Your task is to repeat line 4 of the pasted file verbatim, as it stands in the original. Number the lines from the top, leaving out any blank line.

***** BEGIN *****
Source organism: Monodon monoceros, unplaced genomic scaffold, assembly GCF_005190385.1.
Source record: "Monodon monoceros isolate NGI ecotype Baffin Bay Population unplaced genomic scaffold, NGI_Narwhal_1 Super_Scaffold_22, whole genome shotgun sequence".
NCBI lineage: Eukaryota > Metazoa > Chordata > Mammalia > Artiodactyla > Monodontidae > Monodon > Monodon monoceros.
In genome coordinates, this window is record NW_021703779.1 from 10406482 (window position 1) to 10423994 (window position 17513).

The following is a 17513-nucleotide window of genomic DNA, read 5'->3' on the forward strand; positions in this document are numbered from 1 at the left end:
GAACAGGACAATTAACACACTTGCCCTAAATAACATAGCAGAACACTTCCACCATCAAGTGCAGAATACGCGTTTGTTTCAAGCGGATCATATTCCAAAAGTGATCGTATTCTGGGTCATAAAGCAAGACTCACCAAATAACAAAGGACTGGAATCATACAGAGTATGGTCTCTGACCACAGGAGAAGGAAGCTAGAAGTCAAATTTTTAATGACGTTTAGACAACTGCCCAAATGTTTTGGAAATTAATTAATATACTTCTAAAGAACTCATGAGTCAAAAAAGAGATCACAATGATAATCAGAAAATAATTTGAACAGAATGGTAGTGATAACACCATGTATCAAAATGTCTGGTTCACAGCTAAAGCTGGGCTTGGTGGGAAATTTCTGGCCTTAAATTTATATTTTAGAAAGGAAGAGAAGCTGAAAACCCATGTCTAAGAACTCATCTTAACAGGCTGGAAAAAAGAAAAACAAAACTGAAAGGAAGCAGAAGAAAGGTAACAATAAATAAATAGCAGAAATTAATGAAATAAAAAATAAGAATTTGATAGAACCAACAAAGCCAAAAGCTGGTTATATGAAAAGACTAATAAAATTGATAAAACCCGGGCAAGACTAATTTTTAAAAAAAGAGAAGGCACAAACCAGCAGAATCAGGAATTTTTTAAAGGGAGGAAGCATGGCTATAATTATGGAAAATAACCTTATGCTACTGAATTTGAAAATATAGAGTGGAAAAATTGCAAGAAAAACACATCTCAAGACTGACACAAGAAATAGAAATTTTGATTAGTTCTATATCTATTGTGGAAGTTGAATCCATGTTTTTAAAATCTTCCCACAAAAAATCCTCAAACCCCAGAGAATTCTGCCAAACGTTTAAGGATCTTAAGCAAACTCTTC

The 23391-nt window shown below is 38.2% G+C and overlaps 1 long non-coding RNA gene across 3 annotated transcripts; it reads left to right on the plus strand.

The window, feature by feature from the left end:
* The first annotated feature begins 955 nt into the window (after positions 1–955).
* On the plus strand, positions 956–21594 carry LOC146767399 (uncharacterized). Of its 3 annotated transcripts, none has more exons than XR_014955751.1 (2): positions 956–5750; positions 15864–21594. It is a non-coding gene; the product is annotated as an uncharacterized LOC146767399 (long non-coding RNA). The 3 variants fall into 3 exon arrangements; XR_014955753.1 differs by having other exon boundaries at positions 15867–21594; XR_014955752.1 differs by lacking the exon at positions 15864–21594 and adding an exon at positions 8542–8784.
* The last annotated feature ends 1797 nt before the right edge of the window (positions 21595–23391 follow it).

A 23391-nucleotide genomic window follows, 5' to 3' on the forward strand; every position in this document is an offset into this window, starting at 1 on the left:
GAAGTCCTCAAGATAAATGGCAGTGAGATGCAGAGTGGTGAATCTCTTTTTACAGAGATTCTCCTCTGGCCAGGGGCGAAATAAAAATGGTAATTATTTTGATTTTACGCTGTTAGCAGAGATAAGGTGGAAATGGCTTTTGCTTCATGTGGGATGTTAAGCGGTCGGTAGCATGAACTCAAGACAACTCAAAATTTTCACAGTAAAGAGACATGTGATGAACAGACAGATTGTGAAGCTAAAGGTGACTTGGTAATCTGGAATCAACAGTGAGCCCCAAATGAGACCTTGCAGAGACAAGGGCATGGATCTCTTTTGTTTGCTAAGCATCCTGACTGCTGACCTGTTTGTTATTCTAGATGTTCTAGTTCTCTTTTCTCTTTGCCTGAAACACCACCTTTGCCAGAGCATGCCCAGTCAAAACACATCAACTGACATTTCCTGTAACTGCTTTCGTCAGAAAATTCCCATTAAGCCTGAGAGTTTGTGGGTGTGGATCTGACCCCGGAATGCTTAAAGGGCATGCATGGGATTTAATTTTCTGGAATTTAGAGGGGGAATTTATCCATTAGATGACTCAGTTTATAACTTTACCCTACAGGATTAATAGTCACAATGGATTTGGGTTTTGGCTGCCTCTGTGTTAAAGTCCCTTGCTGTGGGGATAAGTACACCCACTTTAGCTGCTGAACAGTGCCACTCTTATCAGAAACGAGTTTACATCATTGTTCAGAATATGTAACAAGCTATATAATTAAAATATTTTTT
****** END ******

In genome coordinates, this window is record NW_021703779.1 from 10406482 (window position 1) to 10423994 (window position 17513).